My earliest memories of mixing colours was when I was playing on a pile of weathered stumps with a cousin of mine. We had gathered flowers and grasses, squished them, and painted their juices onto the pieces of dried wood.
Somewhere along the way, I forgot about art. For a long, long time.
Immersing myself in art came back as a form of therapy. Dipping a brush in that day’s colour of choice, and feeling the brush move along the canvas.
Then, I took an art class at a local art gallery with my youngest daughter, a high school student at the time. Our instruction, during an outdoor class, asked us to sit and spend 15 minutes looking at the bay in front of us and watch as the different colours appeared.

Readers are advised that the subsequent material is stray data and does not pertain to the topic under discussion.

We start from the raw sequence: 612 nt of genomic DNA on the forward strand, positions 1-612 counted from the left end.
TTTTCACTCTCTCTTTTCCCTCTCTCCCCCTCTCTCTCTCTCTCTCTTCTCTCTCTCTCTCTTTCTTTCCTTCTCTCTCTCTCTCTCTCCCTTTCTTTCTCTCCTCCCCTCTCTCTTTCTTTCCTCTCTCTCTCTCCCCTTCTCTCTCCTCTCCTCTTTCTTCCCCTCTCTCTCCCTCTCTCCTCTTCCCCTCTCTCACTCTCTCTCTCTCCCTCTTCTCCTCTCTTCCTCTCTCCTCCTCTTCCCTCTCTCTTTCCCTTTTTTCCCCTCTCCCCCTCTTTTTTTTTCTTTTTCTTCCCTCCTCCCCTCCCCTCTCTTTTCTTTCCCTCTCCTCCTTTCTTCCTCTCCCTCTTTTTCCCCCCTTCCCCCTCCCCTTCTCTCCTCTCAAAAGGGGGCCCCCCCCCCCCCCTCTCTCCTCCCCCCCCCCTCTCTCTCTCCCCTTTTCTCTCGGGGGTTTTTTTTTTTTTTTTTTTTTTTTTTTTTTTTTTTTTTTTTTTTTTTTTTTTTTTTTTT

I thought to myself, ‘I can do this. I need to do this.’ Our basement is now full of canvases. Some I will keep. Some I will paint over.
My father used to tell us stories about how he loved to draw. How he would take pieces of charcoal from the wood stove and draw on whatever canvas availed itself.
As I watch my little granddaughter diligently working on her canvas, I visualize her grandfather working on his.